Take the 2-minute tour ×
Stack Overflow is a question and answer site for professional and enthusiast programmers. It's 100% free, no registration required.

In order to come up with an answer to one of my questions here, I wrote below CUDA program hoping to see the results of covering the latency effect in the output.

#include <stdio.h>

static void HandleError( cudaError_t err, const char *file, int line ) {
    if (err != cudaSuccess) {
        printf( "%s in %s at line %d\n", cudaGetErrorString( err ), file, line );
        exit( EXIT_FAILURE );
    }
}
#define HANDLE_ERROR( err ) (HandleError( err, __FILE__, __LINE__ ))

__global__ void write_kernel( uint* destination, const long long nELem, int* clock_cycles ) {

#define THREAD_FOR_CLOCK 0
#define BLOCK_FOR_CLOCK 0
    clock_t start_time, stop_time;
    start_time = clock();
    uint tid = (blockIdx.x * blockDim.x) + threadIdx.x;
    for( long long i = tid; i < nELem; i += blockDim.x*gridDim.x ) {
        destination[i] = tid;
    }
    stop_time = clock();
    if( threadIdx.x == THREAD_FOR_CLOCK && blockIdx.x == BLOCK_FOR_CLOCK )
        *clock_cycles = (int)(stop_time - start_time);

}

int main(void)
{
    const int POWER_OF_TWO_MIN = 28;
    const int POWER_OF_TWO_MAX = 29;

    unsigned int *host_dst, *dev_dst, *peer_dev_dst;
    const long long n = 1 << POWER_OF_TWO_MAX;
    HANDLE_ERROR( cudaHostAlloc( (void**)&host_dst, n * sizeof(unsigned int), cudaHostAllocDefault ) );
    HANDLE_ERROR( cudaSetDevice( 1 ) );
    HANDLE_ERROR( cudaMalloc( (void**)&peer_dev_dst, n * sizeof(unsigned int) ) );
    HANDLE_ERROR( cudaSetDevice( 0 ) );
    HANDLE_ERROR( cudaDeviceEnablePeerAccess( 1, 0 ) );
    HANDLE_ERROR( cudaMalloc( (void**)&dev_dst, n * sizeof(unsigned int) ) );

//#define SELECT_SECOND_DEVICE 1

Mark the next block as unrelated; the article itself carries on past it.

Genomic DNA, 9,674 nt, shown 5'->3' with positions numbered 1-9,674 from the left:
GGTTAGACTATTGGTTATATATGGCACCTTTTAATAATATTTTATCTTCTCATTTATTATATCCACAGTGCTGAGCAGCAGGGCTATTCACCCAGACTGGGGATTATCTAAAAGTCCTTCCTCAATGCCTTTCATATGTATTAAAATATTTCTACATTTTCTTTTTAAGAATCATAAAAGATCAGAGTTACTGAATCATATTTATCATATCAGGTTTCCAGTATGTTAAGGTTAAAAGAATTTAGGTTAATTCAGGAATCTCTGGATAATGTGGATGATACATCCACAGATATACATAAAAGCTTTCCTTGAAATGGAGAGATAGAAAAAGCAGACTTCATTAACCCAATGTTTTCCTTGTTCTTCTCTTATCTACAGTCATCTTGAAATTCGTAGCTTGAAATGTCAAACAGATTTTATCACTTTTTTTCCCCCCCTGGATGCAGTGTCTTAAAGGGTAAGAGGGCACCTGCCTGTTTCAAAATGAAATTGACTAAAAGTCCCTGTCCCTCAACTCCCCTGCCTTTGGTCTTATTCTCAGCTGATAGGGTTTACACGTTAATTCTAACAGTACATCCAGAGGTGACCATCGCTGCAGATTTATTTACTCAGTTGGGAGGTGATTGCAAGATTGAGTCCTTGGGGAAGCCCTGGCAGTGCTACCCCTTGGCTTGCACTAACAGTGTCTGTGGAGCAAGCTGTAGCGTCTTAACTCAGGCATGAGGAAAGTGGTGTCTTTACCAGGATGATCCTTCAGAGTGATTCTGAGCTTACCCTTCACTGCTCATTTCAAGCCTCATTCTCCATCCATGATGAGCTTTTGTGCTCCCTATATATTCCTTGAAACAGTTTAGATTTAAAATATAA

#ifdef SELECT_SECOND_DEVICE
    HANDLE_ERROR( cudaSetDevice( 1 ) );
    HANDLE_ERROR( cudaDeviceEnablePeerAccess( 0, 0 ) );
#endif

    cudaEvent_t start, stop;
    HANDLE_ERROR( cudaEventCreate(&start) );
    HANDLE_ERROR( cudaEventCreate(&stop) );
    float dt_ms;

    int* clock_cycles;
    HANDLE_ERROR( cudaHostAlloc( (void**)&clock_cycles, sizeof(int), cudaHostAllocDefault ) );
    for( int i = POWER_OF_TWO_MIN; i <= POWER_OF_TWO_MAX; ++i ) {

        long long nElem = 1 << i;
        fprintf( stdout, "Total bytes to write = %lld\n", nElem * sizeof(unsigned int) );

        HANDLE_ERROR( cudaEventRecord(start) );
        write_kernel<<<8*12,256>>>(dev_dst, nElem, clock_cycles);   // For GTX780.
        HANDLE_ERROR( cudaPeekAtLastError() );
        HANDLE_ERROR( cudaEventRecord(stop) );
        HANDLE_ERROR( cudaDeviceSynchronize() );
        HANDLE_ERROR( cudaEventElapsedTime(&dt_ms, start, stop) );
        fprintf( stdout, "Destination: device 0. Total time taken: %f with %d clock_cycles.\n", dt_ms, *clock_cycles);

        HANDLE_ERROR( cudaEventRecord(start) );
        write_kernel<<<8*12,256>>>(host_dst, nElem, clock_cycles);  // For GTX780.
        HANDLE_ERROR( cudaPeekAtLastError() );
        HANDLE_ERROR( cudaEventRecord(stop) );
        HANDLE_ERROR( cudaDeviceSynchronize() );
        HANDLE_ERROR( cudaEventElapsedTime(&dt_ms, start, stop) );
        fprintf( stdout, "Destination: host. Total time taken: %f with %d clock_cycles.\n", dt_ms, *clock_cycles);

        HANDLE_ERROR( cudaEventRecord(start) );
        write_kernel<<<8*12,256>>>(peer_dev_dst, nElem, clock_cycles);  // For GTX780.
        HANDLE_ERROR( cudaPeekAtLastError() );
        HANDLE_ERROR( cudaEventRecord(stop) );
        HANDLE_ERROR( cudaDeviceSynchronize() );